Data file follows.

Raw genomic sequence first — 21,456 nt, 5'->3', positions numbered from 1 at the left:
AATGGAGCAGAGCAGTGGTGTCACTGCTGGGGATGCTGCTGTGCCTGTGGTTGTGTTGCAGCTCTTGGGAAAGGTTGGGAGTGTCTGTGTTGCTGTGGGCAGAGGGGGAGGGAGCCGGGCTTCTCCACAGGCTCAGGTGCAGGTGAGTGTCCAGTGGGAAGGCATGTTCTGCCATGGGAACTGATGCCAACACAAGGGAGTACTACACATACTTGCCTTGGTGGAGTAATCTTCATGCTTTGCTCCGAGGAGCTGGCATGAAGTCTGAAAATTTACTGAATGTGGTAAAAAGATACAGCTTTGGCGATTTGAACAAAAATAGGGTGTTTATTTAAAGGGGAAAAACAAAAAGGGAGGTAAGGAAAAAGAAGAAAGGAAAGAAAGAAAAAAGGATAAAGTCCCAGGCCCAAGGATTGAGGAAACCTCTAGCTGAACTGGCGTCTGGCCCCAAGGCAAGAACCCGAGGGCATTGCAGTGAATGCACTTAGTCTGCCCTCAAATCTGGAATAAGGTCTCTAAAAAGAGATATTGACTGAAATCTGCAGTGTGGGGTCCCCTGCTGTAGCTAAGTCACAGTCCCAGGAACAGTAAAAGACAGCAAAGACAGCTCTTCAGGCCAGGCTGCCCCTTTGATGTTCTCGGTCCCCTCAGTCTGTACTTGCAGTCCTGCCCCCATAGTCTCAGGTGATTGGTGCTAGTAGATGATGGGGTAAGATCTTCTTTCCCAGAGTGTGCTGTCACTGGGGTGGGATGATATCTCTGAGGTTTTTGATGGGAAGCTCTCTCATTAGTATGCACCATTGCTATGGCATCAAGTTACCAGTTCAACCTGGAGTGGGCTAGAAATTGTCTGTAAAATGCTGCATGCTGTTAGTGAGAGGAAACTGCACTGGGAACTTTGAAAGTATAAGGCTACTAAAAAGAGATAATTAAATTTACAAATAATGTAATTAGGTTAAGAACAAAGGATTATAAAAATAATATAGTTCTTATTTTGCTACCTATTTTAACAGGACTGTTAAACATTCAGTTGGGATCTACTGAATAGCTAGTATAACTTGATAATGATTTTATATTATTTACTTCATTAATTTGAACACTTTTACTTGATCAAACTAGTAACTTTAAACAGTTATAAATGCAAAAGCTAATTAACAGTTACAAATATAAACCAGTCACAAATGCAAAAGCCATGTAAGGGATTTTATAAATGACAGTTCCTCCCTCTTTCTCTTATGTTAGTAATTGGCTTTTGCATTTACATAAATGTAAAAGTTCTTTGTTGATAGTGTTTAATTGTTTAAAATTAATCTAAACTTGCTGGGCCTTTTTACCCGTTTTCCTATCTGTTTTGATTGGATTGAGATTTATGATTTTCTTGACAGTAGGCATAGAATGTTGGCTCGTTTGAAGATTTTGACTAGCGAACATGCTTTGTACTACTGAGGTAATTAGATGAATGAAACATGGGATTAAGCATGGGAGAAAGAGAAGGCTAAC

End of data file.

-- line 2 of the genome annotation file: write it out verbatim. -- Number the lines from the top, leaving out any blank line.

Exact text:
AATGGAGCAGAGCAGTGGTGTCACTGCTGGGGATGCTGCTGTGCCTGTGGTTGTGTTGCAGCTCTTGGGAAAGGTTGGGAGTGTCTGTGTTGCTGTGGGCAGAGGGGGAGGGAGCCGGGCTTCTCCACAGGCTCAGGTGCAGGTGAGTGTCCAGTGGGAAGGCATGTTCTGCCATGGGAACTGATGCCAACACAAGGGAGTACTACACATACTTGCCTTGGTGGAGTAATCTTCATGCTTTGCTCCGAGGAGCTGGCATGAAGTCTGAAAATTTACTGAATGTGGTAAAAAGATACAGCTTTGGCGATTTGAACAAAAATAGGGTGTTTATTTAAAGGGGAAAAACAAAAAGGGAGGTAAGGAAAAAGAAGAAAGGAAAGAAAGAAAAAAGGATAAAGTCCCAGGCCCAAGGATTGAGGAAACCTCTAGCTGAACTGGCGTCTGGCCCCAAGGCAAGAACCCGAGGGCATTGCAGTGAATGCACTTAGTCTGCCCTCAAATCTGGAATAAGGTCTCTAAAAAGAGATATTGACTGAAATCTGCAGTGTGGGGTCCCCTGCTGTAGCTAAGTCACAGTCCCAGGAACAGTAAAAGACAGCAAAGACAGCTCTTCAGGCCAGGCTGCCCCTTTGATGTTCTCGGTCCCCTCAGTCTGTACTTGCAGTCCTGCCCCCATAGTCTCAGGTGATTGGTGCTAGTAGATGATGGGGTAAGATCTTCTTTCCCAGAGTGTGCTGTCACTGGGGTGGGATGATATCTCTGAGGTTTTTGATGGGAAGCTCTCTCATTAGTATGCACCATTGCTATGGCATCAAGTTACCAGTTCAACCTGGAGTGGGCTAGAAATTGTCTGTAAAATGCTGCATGCTGTTAGTGAGAGGAAACTGCACTGGGAACTTTGAAAGTATAAGGCTACTAAAAAGAGATAATTAAATTTACAAATAATGTAATTAGGTTAAGAACAAAGGATTATAAAAATAATATAGTTCTTATTTTGCTACCTATTTTAACAGGACTGTTAAACATTCAGTTGGGATCTACTGAATAGCTAGTATAACTTGATAATGATTTTATATTATTTACTTCATTAATTTGAACACTTTTACTTGATCAAACTAGTAACTTTAAACAGTTATAAATGCAAAAGCTAATTAACAGTTACAAATATAAACCAGTCACAAATGCAAAAGCCATGTAAGGGATTTTATAAATGACAGTTCCTCCCTCTTTCTCTTATGTTAGTAATTGGCTTTTGCATTTACATAAATGTAAAAGTTCTTTGTTGATAGTGTTTAATTGTTTAAAATTAATCTAAACTTGCTGGGCCTTTTTACCCGTTTTCCTATCTGTTTTGATTGGATTGAGATTTATGATTTTCTTGACAGTAGGCATAGAATGTTGGCTCGTTTGAAGATTTTGACTAGCGAACATGCTTTGTACTACTGAGGTAATTAGATGAATGAAACATGGGATTAAGCATGGGAGAAAGAGAAGGCTAAC